Former Detroit Police Chief James Craig announced an exploratory committee on 'Tucker Carlson Tonight.'
The former chief of the Detroit Police Department, James Craig, appeared Wednesday night on the Fox News show "Tucker Carlson Tonight" and announced that he had launched "the Chief James Craig for Governor Exploratory Committee."
"I gotta tell you, I'm running," Craig said.
Craig, who is Black, told host Tucker Carlson that he had previously promised to make the announcement on Carlson's show.
Carlson has a history of making racist comments about multiple ethnic groups.
Introducing Craig, who recently resigned from his position as police chief, Carlson praised him for "competency" and "clarity" in doing his job. Craig urged Carlson's viewers to go to his exploratory committee website, where they are encouraged to make donations.
"I appreciate the opportunity," Craig told Carlson, concluding, "We're going to take the state back."
Craig, who repeated both in the video on his site and in his appearance on Carlson's show that "Detroit did not burn" during the anti-racism protests sparked in 2020 by the murder of George Floyd in Minneapolis, has come under criticism for how his department allegedly treated protesters who marched that summer in opposition to police brutality against Black people.
Craig is named as a defendant in a lawsuit brought in August 2020 by the nonprofit group Detroit Will Breathe and a number of individuals that accuses the department of responding to the protests with "beatings, tear gas, pepper spray, and mass arrests."
The suit claims:
Multiple demonstrators were hospitalized, and legal observers, members of the press, and bystanders were severely beaten and arrested, prompting numerous calls for an independent investigation.
Defendants responded with unjustified violence to these protests in direct reaction to the fact that the protests confront the racial disparity in police violence and the systemic racism that pervades our society. By contrast, DPD has protected other protesters in recent history — including protests led by white supremacists -- rather than subjecting them to arbitrary curfews, excessive force, and unlawful arrests. Defendants’ treatment of racial justice demonstrators based on the racial content of their message violates their rights pursuant to the First Amendment, Fourth Amendment, and 42 U.S.C. § 1981.
On his show, Carlson has frequently derided the protests. He has referred to protesters as "thugs" and "vampires" and falsely claimed Black Lives Matters protesters were pushing for "a permanently unequal society where some citizens are elevated and others are crushed."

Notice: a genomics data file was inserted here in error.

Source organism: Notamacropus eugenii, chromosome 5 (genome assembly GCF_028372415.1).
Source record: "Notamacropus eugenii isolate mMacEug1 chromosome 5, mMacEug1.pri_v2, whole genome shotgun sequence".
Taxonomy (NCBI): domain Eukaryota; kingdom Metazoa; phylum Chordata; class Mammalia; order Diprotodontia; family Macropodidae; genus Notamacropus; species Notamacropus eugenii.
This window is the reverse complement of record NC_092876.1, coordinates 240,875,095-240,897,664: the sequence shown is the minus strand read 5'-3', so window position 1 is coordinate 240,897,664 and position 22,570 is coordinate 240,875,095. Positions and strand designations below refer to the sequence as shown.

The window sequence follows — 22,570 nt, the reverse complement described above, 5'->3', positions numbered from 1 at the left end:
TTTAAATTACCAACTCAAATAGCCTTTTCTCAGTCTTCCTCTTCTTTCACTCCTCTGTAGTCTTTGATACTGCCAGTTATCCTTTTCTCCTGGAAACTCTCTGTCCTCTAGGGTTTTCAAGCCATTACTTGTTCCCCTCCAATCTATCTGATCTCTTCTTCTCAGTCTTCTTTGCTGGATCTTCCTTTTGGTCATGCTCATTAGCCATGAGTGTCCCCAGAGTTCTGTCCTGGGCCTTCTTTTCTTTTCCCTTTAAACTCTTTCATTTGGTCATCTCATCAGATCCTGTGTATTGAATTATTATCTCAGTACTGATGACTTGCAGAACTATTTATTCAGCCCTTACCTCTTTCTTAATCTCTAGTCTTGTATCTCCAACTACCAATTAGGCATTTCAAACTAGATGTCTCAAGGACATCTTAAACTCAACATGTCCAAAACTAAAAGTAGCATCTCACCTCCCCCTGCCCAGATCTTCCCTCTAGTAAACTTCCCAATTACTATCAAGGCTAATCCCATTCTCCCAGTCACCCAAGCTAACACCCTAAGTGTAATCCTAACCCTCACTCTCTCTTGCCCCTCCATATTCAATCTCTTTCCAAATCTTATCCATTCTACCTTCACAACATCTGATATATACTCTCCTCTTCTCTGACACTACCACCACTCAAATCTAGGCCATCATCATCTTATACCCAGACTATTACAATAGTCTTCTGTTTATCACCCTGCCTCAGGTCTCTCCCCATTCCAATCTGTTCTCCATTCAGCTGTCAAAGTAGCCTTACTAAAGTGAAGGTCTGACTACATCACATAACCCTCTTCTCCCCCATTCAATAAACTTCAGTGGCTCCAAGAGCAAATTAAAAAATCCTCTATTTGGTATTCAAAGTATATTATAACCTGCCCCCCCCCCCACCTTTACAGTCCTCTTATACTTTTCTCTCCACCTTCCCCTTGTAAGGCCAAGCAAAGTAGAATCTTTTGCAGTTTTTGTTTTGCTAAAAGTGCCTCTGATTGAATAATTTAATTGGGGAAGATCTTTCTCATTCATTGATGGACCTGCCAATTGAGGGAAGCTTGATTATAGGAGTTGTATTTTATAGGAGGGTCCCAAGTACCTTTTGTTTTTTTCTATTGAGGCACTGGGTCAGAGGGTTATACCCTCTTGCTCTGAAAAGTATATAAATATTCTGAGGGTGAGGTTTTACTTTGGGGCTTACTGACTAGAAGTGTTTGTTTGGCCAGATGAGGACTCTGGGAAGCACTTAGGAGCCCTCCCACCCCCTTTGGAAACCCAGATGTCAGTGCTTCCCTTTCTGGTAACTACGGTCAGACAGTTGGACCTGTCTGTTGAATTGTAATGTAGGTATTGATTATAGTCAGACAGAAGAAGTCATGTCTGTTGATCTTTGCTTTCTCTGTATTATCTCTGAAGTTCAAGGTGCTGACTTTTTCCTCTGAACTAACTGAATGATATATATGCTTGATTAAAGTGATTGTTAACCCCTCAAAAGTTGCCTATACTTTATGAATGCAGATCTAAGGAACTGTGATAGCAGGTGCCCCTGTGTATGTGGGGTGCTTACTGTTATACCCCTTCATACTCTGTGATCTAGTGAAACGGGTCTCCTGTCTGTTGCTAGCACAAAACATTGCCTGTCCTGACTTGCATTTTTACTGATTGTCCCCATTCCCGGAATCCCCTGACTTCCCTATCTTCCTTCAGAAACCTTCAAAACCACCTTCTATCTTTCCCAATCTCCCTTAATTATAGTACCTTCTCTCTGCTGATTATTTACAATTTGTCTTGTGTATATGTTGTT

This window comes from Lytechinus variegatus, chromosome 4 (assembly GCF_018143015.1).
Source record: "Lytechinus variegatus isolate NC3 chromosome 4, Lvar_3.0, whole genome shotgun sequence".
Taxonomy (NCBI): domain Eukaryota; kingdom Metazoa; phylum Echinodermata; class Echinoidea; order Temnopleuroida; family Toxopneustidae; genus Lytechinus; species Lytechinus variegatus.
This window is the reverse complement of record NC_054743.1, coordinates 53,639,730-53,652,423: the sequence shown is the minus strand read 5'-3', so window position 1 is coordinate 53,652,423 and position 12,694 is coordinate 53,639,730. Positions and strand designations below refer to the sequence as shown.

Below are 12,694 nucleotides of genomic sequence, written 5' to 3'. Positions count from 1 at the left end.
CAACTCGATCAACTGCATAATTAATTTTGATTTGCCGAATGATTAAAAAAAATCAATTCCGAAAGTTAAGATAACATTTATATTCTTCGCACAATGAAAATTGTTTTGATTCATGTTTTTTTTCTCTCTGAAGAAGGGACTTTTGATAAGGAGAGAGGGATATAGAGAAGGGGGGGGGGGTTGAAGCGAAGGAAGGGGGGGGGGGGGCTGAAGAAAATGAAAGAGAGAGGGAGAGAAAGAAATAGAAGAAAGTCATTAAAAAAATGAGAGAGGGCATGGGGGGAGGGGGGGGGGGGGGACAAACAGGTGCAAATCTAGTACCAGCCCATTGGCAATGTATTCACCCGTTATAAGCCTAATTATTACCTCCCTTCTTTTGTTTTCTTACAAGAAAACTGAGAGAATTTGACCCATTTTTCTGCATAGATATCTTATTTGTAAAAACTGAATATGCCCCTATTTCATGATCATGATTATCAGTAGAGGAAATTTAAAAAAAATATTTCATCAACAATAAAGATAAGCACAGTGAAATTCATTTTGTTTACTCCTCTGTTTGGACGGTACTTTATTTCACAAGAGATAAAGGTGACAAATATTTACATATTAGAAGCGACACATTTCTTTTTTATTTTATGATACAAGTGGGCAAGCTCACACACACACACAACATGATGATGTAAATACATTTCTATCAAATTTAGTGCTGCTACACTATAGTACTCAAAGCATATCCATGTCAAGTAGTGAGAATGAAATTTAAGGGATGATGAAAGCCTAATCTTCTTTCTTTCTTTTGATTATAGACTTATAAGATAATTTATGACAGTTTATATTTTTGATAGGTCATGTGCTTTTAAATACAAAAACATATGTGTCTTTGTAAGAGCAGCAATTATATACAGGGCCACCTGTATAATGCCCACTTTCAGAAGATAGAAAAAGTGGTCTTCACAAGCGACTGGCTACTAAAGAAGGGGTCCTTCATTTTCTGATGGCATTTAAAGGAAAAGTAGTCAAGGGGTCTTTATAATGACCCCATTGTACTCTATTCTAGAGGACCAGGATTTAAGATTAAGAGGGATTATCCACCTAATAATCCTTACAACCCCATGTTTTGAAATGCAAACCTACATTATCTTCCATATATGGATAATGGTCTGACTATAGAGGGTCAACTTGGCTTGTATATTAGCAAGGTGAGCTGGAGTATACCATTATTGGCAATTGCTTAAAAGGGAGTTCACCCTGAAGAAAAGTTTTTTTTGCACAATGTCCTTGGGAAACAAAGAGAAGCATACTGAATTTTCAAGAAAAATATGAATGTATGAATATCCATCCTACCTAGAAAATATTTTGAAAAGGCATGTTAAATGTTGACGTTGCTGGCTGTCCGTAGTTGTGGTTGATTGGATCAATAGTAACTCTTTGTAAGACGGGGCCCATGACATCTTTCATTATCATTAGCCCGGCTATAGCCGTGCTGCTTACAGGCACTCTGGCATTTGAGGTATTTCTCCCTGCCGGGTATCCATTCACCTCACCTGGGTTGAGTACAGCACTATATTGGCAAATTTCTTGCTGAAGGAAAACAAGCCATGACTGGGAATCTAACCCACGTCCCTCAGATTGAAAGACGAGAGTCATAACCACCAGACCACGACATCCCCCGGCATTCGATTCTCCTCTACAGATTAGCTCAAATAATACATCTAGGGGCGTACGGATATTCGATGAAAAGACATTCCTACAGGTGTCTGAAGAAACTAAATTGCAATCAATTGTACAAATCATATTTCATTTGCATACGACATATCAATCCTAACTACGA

During the same period that the officers under Craig's command were being accused of harsh treatment, Carlson compared those marching against injustice to a child throwing a temper tantrum "after getting a bad grade or losing a game." Carlson has also described the effort to reform racist policing as a "sick religion."
When Donald Trump praised how the Detroit police handled the protests, describing Craig as a "great police chief" and noting, "I really like him a lot," Craig was asked about his own party affiliation. He said, "I'm an American police officer who claims no party but relies on doing what is right and common sense. I align with both conservatives and liberals, depending on the issues."
In addition to Craig, there are seven declared candidates for the Republican nomination to challenge Gov. Gretchen Whitmer (D). Whitmer was elected in 2018 by a 10-percentage point margin, and the Cook Political Report rates the race "Lean D." Joe Biden defeated Trump in the state in 2020, flipping it after Trump won there in 2016.
In addition to his open hostility toward Black Lives Matter, Carlson has for years made racist comments on his Fox show. In 2018, several companies pulled their advertising from his show after Carlson said immigration makes America "poorer and dirtier."
Carlson has endorsed the white nationalist "great replacement" conspiracy theory that immigrants are coming to America to replace the white population. In February, he said teaching schoolchildren about racism is itself "race hate."
Published with permission of The American Independent Foundation.